Following the procedure of Example 5 but substituting for palmityl chloride other acylating agents, such as isobutyryl chloride,

. octanoyl chloride, stearyl chloride, B-chloropivaloyl chloride, p-toluoyl chloride, tetrahydrofuroyl chloride, isonicotinyl chloride, etc., ds, respectively, 3'-O-, 5-O-diisobutyryl-ara-cytidine (lV), 3-O-, 5-O-dioctanoyl-ara-cytidine (1V), 3-O-, 5'-O-distearyl-ara-cytidine (1V),

3-O-, 5--di(B-chloropivaloyl)-ara-cytidine 5. 3-O-, 5-O-di(p-toluoyl)-ara-cytidine (IV), 6. 3'-O-, 5-O-ditetrahydrofuranoyl-ara-cytidine 7. 3-O-, 5O-diisonictoninyl-ara-cytidine (TV), etc.

EXAMPLE 513 Following the procedure of Example 5A but with careful monitoring, for example, by UV absorptivity on silica gel TLC as previously described, the diacylates produced in the acylation reaction are observed to be eluted in two successive close peaks. The material from the first peak is 3,5'-di-O-palmityl-ara-cytidine, and that of the last peak is 2,5-di-O-palmityl-ara-cytidine. The 2, 5-di-O-palmityl-ara-cytidine fractions are separated and processed further according to the procedure for the 3, 5-di-O-ester, Example 5A, to afford 2',5'-di-O-palmitylara-cytidine.

EXAMPLE 6 3,5-Di-(O-palmityl)-ara-cytidine (TV) from protonated 2,2'anhydro-ara-cytidine (Xllb) 2,2'-anhydro-aracytidine hydrochloride (Xllb) (1.3g) is suspended with stirring in 50 ml. of dimethylacetamide, and a solution of palmityl chloride (3.0 g.) in 25 ml. of dimethylacetamide is added. The mixture is stirred for about 160 hours at a temperature of 55. About 0.2 g. of insoluble material is removed by filtration, and the filtrate is concentrated in vacuo to a solid residue. Chromatography on silica gel using the solvent system methyl ethyl ketonezacetonezwater 72:20:8 permits the separation of 3'-O, 5-O-dipalmityl-aracytidine (1V) from three other components in the reaction mixture having lower R; values.

EXAMPLE 7 3,5'-Di-(O-benzoyl)-ara-cytidine (IV) from 2,2-anhydro-ara-cytidine (Xlllla).

2,2-anhydroara-cytidine (Xlla) (5.22 g.) is suspended in 160 m1. of anhydrous pyridine with stirring. Benzoyl chloride (9 gm.) is added dropwise with stirring during about 2 hours. The solid gradually reacts and after 16 hours a clear solution has resulted. In order to complete the reaction, the solution is heated on the steam bath for 1.75 hours and yields principally a single spot with an R; of 0.72 (CT-lCl;,:MeOl-ll :10). The reaction mixture is evaporated in vacuo to remove pyridine. The residue is dissolved in absolute ethanol and evaporated again to remove traces of pyridine. The procedure is repeated three times. The resulting semisolid is slurried with 50 ml. of methanol and filtered. The solid is washed once with cold methanol and then recrystallized from boiling methanol. Wt. 4.33 g., M. Pt. 197.5 l98.5. An additional 2.95 g. is recovered from the various filtrates. This material analyzed correctly for 3-O, '-O, -N-tribenzoyl-aracytidine hydrate (XV). 3'-O, 5 '-O, N -Tribenzoyl-aracytidine hydrate (1.5 gm.) is dissolved in l5 ml. of a 4:1- pyridinezacetic acid and 0.45 ml. of hydrazine hydrate is added. The solution is stirred for 1 hour at room temperature and then refrigerated overnight. The solvent is evaporated and the residue chromatographed on sil-' ica gel using CH Cl :MeOH 95:5. The fractions containing the desired product are combined and recrystallized from methanolwater to yield 538 mg. of 3'-O, 5'O-dibenzoyl-ara-cytidine hydrate (IV), M.P. 247248 C. (dec.). A small amount of yellow material is removed by an additional chromatography as described above. The purified 3-O, 5'-O-dibenzoylaracytidine hydrate (IV) crystallized as fine white needles and melted at 247248 C. (dec.).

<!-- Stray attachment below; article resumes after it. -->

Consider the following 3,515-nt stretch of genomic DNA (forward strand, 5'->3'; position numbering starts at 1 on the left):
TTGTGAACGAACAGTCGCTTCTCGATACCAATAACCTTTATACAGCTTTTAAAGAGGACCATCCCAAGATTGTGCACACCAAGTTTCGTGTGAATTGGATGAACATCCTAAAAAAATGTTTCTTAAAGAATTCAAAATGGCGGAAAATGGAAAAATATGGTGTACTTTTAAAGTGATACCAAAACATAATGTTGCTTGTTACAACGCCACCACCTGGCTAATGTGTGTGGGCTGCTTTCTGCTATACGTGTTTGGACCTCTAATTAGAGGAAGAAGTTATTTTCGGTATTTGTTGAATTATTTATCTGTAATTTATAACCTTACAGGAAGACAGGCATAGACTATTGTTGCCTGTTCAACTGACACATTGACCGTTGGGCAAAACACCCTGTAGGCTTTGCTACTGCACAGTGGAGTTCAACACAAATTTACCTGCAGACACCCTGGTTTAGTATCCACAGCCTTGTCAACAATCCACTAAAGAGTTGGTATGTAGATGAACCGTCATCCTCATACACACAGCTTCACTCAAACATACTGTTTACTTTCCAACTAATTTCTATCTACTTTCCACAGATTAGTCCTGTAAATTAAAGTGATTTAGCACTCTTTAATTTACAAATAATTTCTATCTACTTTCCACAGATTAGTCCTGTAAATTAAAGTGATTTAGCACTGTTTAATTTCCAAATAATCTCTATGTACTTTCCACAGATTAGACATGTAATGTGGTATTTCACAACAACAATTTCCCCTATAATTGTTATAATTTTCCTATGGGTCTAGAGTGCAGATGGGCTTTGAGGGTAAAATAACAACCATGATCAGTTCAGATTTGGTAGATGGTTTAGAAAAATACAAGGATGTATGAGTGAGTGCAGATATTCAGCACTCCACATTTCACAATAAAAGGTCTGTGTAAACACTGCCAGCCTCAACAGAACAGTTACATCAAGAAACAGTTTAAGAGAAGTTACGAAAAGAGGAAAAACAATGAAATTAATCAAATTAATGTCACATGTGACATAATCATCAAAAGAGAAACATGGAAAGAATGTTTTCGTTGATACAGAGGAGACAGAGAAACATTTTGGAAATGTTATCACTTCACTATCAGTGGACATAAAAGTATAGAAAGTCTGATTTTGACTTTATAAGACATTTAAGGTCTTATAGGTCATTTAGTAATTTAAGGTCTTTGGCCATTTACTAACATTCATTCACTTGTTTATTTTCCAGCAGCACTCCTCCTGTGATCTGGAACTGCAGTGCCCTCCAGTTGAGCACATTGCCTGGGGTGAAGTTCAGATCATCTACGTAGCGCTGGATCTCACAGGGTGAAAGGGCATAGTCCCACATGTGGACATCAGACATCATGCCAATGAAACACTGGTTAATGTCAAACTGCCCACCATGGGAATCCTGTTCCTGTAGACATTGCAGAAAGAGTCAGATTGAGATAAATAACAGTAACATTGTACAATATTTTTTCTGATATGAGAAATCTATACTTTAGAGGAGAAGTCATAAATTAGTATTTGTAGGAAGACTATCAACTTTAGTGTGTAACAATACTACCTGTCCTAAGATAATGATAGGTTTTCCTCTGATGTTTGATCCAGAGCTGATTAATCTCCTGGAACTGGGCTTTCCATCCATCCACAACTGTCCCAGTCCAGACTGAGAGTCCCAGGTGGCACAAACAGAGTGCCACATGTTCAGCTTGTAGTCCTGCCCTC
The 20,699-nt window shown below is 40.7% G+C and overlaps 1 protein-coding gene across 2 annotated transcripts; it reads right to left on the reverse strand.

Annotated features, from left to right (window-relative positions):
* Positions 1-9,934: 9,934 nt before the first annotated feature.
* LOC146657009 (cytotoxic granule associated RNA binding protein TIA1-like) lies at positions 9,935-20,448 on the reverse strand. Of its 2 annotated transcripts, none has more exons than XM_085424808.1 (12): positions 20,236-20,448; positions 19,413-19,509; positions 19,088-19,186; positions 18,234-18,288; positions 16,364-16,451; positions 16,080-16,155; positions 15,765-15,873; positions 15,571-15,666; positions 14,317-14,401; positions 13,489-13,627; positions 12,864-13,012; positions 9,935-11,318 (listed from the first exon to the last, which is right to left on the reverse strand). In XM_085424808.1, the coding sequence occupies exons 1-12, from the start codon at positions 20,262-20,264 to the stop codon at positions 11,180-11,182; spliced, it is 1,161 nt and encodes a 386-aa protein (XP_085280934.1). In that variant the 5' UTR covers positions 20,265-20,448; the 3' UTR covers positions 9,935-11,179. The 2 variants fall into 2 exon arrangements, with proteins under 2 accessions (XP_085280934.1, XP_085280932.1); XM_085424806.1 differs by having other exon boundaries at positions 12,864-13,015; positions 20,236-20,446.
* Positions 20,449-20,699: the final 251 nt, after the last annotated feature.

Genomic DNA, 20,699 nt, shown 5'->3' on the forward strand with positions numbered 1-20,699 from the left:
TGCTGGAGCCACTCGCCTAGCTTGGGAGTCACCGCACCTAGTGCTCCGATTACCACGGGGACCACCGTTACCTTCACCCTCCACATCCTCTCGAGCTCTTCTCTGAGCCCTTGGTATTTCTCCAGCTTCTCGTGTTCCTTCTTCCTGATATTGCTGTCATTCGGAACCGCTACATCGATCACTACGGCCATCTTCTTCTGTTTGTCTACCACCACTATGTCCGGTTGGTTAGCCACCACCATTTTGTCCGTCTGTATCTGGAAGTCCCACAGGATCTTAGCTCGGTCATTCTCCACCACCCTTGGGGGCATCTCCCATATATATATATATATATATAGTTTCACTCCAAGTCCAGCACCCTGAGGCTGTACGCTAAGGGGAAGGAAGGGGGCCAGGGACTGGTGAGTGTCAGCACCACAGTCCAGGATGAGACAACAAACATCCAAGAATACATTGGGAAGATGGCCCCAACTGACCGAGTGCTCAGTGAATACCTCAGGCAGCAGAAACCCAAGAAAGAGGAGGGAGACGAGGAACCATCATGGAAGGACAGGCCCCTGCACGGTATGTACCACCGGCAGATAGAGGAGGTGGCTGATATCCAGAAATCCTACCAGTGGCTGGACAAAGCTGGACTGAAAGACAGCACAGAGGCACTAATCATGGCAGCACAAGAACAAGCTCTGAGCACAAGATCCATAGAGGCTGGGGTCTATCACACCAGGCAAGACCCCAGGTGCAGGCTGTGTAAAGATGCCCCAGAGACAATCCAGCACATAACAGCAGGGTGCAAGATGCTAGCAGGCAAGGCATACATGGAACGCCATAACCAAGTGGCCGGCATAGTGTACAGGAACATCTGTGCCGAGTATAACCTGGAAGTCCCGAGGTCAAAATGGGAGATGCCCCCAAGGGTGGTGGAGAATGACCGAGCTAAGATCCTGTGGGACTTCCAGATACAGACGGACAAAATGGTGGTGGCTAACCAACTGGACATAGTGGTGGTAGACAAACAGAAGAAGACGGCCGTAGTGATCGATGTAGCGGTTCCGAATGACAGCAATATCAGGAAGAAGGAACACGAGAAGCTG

Calculated for C ,-,H ,O-,N;,.H O:

Calculated: C, 58.84; H, 4.94;

Found: C, 59.28; H, 4.61;

UV spectrum (Et OH) 232 32,000 268 (Broad 9,850 max.) 282 (S1. 6,950 shoulder) NMR: Confonns to structure EXAMPLE8 3'-O-Palmityl-ara-cytidine (111) from 2,2'-anhydro-ara-cytidine (Xllb) triturated with benzene several times with decantation to remove excess triphenylchloromethane and pyridine. The residue is then dissolved in dry dimethylformamide, and the dimethylformamide is then evaporated in vacuo (pressure less than 1 mm.) to remove the residual benzene. The resulting crude 5-O-trityl-2,2'-